15.11.1942, the final day of Heinrich’s life. The 389.ID spearheaded south along the Wolga with the objective of seizing the “Rote Haus”. This would be done with supporting elements of Sturmgeschütz-Abteilung 244. The s.IG 33 battered the building in preparation of the attack collapsing several sections of it. In order to go to the Rote Haus, the Germans had to cross a big gully. This gully was lined with dug-outs housing Soviet soldiers but mostly rear personnel. What unfolded was dreadful and the losses on Soviet side were extremely high. Even though the Rote Haus was just across the gully, the Germans couldn’t advance and the attack stalled. They retreated and established a new line of defense in some captured Soviet trenches.
    Total losses suffered by 389.ID on this day were heavy: 26 men were killed, 44 men wounded and 15 men were missing. Among these numbers is Heinrich Braun who was most likely killed during this attack at the age of 28.

    His Wehrpass comes with an additional paper about this death

    Main sources;
    Island of Fire - Jason D. Mark

    Many thanks for looking,

    Attached Files

    A nice map of the attack on the 11th and the 15th. All are from Island of Fire and belong to Jason D. Mark.

    And a photo of a sIG. 33,
    Attached Files


      Sad but interessting Wehrpass Mats.
      Nice write up
      Searching for: 107 Panzer Brigade - Kampfgruppe Walther documents/info


        Originally posted by Floris View Post
        Sad but interessting Wehrpass Mats.
        Nice write up
        Thank you Floris, really appreciate it



          Very Nice WP Mats thumbs
          Cheers Steve


            Fantastic WP. I'm a dedicated student of Stalingrad and have a big stack of books on the campaign to include several of Jason D. Mark's works, so I really appreciate items to Stalingrad Kämpfer.
            Love the WP and your write up!
            Seeking photographs of Joachim Tiesler, DKiG Stalingrad, 3rd I.D. (mot.) and Clemens Freiherr von Fürstenberg, DKiG 7th Panzer Division.


              Great Wehrpass. You don't often see ones that have been reconstituted post Stalingrad.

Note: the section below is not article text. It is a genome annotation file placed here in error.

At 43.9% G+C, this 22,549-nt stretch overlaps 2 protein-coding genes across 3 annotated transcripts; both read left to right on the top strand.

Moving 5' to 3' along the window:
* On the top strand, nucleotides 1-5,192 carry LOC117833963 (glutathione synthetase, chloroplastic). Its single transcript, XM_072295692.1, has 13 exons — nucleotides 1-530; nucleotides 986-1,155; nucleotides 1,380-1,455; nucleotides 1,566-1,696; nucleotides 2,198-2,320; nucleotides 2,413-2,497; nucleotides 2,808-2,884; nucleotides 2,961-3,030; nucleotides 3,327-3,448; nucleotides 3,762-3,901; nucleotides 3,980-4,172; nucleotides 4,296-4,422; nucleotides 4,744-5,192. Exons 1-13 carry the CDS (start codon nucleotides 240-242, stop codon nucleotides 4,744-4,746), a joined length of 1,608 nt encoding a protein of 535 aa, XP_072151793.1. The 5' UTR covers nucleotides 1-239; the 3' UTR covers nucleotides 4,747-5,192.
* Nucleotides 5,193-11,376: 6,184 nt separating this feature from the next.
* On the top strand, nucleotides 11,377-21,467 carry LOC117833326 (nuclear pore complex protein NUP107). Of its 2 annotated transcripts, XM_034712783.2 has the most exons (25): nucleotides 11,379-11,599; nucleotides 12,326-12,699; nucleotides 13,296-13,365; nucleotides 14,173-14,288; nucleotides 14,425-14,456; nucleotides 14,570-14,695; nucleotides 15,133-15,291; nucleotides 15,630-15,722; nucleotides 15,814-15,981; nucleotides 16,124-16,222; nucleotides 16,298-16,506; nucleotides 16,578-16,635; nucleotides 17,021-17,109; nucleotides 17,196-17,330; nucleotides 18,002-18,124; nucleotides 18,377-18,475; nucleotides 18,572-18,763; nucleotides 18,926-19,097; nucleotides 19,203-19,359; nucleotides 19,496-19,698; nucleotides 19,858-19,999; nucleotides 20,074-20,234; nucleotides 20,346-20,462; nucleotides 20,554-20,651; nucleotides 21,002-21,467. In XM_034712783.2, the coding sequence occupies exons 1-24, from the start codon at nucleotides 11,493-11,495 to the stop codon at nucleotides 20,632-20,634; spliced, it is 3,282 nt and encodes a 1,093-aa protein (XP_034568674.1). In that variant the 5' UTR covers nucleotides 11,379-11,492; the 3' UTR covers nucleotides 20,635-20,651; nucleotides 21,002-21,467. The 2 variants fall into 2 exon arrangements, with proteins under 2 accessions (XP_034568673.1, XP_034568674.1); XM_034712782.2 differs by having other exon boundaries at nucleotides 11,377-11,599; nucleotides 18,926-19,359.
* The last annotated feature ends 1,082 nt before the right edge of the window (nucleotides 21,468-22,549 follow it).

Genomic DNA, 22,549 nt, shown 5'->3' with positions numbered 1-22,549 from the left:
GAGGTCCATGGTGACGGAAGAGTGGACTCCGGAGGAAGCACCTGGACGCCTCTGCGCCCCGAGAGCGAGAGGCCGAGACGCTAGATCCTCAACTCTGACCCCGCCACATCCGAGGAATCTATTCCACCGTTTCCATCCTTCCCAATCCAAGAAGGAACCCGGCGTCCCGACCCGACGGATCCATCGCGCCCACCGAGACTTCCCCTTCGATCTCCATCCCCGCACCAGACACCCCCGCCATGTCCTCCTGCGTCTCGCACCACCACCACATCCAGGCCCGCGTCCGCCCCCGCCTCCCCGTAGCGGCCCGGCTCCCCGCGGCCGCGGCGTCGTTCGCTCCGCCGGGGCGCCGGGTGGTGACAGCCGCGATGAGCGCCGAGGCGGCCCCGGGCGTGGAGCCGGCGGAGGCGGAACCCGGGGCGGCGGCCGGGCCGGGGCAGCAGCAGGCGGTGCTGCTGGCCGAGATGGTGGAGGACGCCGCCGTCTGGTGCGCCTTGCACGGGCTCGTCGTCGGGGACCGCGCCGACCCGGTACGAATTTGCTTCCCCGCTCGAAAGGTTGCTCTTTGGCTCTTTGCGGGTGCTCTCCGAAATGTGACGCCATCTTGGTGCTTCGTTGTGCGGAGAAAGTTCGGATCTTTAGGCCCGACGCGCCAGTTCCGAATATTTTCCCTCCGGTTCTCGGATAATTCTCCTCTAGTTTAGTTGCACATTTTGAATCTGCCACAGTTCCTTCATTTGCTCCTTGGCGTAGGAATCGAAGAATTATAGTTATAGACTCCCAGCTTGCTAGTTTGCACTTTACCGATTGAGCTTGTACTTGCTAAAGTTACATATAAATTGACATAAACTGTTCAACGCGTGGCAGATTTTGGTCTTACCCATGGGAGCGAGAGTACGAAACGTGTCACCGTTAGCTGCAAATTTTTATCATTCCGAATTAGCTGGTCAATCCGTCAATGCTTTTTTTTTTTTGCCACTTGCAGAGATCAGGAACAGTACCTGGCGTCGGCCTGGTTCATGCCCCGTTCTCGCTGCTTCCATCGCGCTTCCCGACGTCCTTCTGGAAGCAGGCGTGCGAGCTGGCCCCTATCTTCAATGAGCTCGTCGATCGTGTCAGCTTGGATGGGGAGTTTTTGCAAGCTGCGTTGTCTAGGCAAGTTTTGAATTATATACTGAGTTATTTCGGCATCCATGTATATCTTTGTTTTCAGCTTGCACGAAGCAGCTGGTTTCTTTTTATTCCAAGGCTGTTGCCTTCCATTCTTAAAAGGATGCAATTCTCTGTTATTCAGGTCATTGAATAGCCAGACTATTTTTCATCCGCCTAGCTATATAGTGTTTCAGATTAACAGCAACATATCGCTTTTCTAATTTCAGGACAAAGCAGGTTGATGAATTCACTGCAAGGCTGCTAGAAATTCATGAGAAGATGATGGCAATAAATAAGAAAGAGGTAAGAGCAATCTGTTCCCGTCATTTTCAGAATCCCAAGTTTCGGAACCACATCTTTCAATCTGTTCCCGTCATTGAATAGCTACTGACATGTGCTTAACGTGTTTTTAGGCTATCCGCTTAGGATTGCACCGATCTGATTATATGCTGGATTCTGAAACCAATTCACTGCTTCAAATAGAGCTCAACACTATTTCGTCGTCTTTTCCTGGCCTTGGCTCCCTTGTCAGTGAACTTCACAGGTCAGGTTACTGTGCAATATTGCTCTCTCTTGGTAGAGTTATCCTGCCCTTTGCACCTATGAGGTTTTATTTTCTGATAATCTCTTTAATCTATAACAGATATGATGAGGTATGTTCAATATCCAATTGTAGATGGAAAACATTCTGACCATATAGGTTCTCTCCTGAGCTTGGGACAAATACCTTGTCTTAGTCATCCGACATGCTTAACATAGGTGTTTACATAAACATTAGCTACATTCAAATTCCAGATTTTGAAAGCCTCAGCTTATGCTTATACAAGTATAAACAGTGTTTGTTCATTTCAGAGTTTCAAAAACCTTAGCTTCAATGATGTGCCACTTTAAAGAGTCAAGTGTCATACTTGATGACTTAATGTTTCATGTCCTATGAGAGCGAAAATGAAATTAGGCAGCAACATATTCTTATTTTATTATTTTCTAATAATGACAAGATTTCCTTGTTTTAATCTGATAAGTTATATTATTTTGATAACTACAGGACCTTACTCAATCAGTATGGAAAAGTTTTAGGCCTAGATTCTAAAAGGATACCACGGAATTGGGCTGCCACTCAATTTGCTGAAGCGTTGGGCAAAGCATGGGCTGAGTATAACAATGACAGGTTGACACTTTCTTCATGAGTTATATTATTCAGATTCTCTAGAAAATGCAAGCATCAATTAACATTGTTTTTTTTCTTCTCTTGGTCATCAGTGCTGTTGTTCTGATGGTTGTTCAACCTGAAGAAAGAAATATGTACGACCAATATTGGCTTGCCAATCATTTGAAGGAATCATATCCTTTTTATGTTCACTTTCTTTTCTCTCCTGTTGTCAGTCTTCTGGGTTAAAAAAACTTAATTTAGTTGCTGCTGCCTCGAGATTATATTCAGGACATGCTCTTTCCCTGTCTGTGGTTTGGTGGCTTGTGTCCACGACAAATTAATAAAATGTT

looking for Soldbücher, Wehrpäße, or Ausweis to family names: Jung, Weihs,Adams, Kloskowski


                Interesting Wehrpaß and great research.

                I wonder if he had any awards? I have a few that were put together after their death to give to the family that have no awards in. Sometimes you think, how could he have got this far in the war without receiving anything?

                Of course, they are not always put in and due to the combat situation in Stalingrad the records could have been lost so we will never know.

                Photos/images copyright © Ian Jewison collection

                Collecting interests: Cavalry units, 1 Kavallerie/24 Panzer Division, Stukageschwader 1


                  A fascinating account of this brave soldiers military career and final days at Stalingrad.

                  Thank you for sharing this.



                    Hello !

                    I agree with all others :
                    Very interesting Wehrpass and great research and presentation !
                    Many thanks for taking the time andd for sharing it .

                    Best regards,



                      Thanks a lot for the nice comments gents really appreciate it,

                      All the best,



                        Really nice and interesting WP.
                        I love it.

                        I have a bunch of Stalingrad deathcards of which one is from a priest (pfarrer). He spent the last christmas in one of the cellars or foxhole. He was taken POW and died in march 43 in POW camp Beketovka, South of Stalingrad.